A group of seven plaintiffs recently filed a new Medtronic MiniMed lawsuit in the Superior Court of California. The plaintiffs claimed that after using Medtronic’s 600 series insulin pumps, intended for the treatment of type 1 diabetes, they suffered serious injuries. This case was later removed to the U.S. District Court for the Central District of California.
On Nov. 21, 2019, the U.S. Food and Drug Administration (FDA) announced a Class 1 recall—the most serious type of recall—for over 300,000 Medtronic MiniMed 600 series insulin pumps. The specified pumps could have a missing or broken retainer ring, which could cause under- or over-delivery of insulin, increasing the risk of injuries including hypoglycemia and hyperglycemia.
Plaintiffs Claim Medtronic MiniMed Insulin Pumps Malfunctioned
The plaintiffs filing this case come from all over the country, with residences in West Virginia, Kansas, Nevada, Ohio, California, and Illinois. The defendants—the manufacturers of the Medtronic MiniMed—argue that the cases have been fraudulently joined, as the mere fact that the plaintiffs each had the same medical device is “insufficient to establish that their claims arise out of the same transaction, occurrence, or series of transactions or occurrences.” The defendants plan to move to sever the claims now that they’ve been removed to the Central District of California.
Meanwhile, the plaintiffs’ claims surround two Medtronic devices:
- Medtronic 670G System
- Medtronic 630G System
Both of these devices were approved by the FDA in 2016. S mall, computerized devices, they mimic the way the human pancreas works by delivering small doses of insulin through a tube (catheter) connected to a thin cannula placed into the fat layer under the skin. They provide continuous delivery of short-acting insulin throughout the day, replacing the need for several daily insulin injections.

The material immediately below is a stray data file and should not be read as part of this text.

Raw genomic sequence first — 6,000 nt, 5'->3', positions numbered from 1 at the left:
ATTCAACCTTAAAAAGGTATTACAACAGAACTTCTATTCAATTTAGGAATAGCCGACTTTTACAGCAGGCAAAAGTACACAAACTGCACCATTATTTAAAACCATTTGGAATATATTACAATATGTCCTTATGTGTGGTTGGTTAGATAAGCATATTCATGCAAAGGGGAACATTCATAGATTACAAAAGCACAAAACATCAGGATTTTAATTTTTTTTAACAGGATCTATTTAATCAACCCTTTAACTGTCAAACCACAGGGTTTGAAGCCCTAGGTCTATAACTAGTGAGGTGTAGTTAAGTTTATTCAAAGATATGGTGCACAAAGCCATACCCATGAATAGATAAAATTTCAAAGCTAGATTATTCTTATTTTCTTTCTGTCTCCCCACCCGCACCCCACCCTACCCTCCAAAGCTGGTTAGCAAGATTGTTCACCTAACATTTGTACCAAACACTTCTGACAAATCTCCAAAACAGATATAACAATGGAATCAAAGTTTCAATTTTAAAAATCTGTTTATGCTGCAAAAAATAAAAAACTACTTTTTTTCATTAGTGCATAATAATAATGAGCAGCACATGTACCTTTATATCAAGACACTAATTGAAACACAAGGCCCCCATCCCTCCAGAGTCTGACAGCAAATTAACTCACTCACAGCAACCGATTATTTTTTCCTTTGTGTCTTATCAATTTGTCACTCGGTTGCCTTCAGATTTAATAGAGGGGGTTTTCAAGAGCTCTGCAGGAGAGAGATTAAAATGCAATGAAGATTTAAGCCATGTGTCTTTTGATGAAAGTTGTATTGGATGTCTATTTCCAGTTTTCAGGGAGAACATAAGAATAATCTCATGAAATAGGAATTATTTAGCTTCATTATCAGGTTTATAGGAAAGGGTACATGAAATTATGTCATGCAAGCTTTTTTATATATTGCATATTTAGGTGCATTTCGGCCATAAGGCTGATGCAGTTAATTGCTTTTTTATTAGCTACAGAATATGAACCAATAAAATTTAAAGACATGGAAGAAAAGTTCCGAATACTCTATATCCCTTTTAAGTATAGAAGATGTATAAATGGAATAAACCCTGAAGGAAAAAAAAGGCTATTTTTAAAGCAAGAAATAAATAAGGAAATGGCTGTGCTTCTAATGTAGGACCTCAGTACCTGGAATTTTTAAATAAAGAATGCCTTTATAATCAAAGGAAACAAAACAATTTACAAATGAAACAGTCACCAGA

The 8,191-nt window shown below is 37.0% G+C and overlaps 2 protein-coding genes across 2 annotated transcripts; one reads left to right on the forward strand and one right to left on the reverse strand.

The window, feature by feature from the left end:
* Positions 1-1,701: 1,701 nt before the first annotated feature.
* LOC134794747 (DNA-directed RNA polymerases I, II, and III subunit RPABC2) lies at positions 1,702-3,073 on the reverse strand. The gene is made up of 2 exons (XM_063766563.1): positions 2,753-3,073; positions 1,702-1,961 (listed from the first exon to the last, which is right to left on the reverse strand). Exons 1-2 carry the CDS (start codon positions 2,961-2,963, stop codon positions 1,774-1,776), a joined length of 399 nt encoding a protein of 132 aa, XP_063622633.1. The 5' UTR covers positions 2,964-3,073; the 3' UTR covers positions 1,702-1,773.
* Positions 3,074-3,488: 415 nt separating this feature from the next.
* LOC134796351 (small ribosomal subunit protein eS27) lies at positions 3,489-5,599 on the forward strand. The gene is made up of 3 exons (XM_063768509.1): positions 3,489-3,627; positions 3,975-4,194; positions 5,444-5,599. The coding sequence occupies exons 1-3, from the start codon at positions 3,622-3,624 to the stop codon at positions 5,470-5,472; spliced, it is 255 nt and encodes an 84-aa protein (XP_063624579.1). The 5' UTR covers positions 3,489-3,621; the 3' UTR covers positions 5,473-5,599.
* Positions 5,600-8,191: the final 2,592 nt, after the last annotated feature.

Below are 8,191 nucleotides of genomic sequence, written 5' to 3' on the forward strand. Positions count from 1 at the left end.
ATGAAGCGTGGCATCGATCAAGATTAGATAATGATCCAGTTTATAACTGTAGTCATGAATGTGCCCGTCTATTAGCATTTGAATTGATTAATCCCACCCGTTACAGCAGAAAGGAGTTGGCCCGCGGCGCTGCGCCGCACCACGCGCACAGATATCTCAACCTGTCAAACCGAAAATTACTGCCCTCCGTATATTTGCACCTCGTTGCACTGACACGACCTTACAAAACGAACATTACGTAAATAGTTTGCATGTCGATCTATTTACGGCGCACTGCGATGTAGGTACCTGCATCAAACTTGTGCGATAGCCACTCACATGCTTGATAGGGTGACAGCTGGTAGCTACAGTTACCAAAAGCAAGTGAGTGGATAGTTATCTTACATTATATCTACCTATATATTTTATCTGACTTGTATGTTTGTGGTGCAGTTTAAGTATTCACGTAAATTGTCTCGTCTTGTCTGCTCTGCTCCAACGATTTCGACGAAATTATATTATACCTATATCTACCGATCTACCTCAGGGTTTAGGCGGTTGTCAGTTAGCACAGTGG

The pump can be worn around the waist in a pump case or attached to a belt or bra, in a pocket, or on an armband. Medtronic advertises that its devices automatically adjust the delivery of insulin based on glucose values, reducing high and low glucose levels.
The plaintiffs in this case claim that the defendants’ Medtronic devices were sold in an unreasonably dangerous condition and said devices were defective and unfit for the use for which they were intended.
Medtronic Recalls Over 300,000 MiniMed 600 Series Insulin Pumps
In November 2019, Medtronic recalled over 300,000 of its MiniMed 600 Series Insulin Pumps because of a manufacturing problem. The affected pumps could have a missing or broken retainer ring that helps lock the insulin cartridge into place in the pump’s reservoir compartment. If the cartridge is not locked firmly in place, the pump may over- or under-deliver insulin, resulting in hypoglycemia (low blood sugar) or hyperglycemia (high blood sugar). Severe hyperglycemia can result in a loss of consciousness, seizure, and death.
At the time, Medtronic was aware of 26,421 complaints in which the device malfunctioned this way, including 2175 reports of injuries and one death. Customers were advised to examine the retainer ring on their pump, and to stop using the pump if the retainer ring was loose, damaged, or missing, or if the reservoir did not lock into the pump as it should.
Exclusively focused on representing plaintiffs—especially in mass tort litigation—Roopal Luhana prides herself on providing unsurpassed professional legal services in pursuit of the specific goals of her clients and their families. While she handles complex cases nationwide on behalf of consumers, Ms. Luhana resides with her family in Brooklyn, New York.
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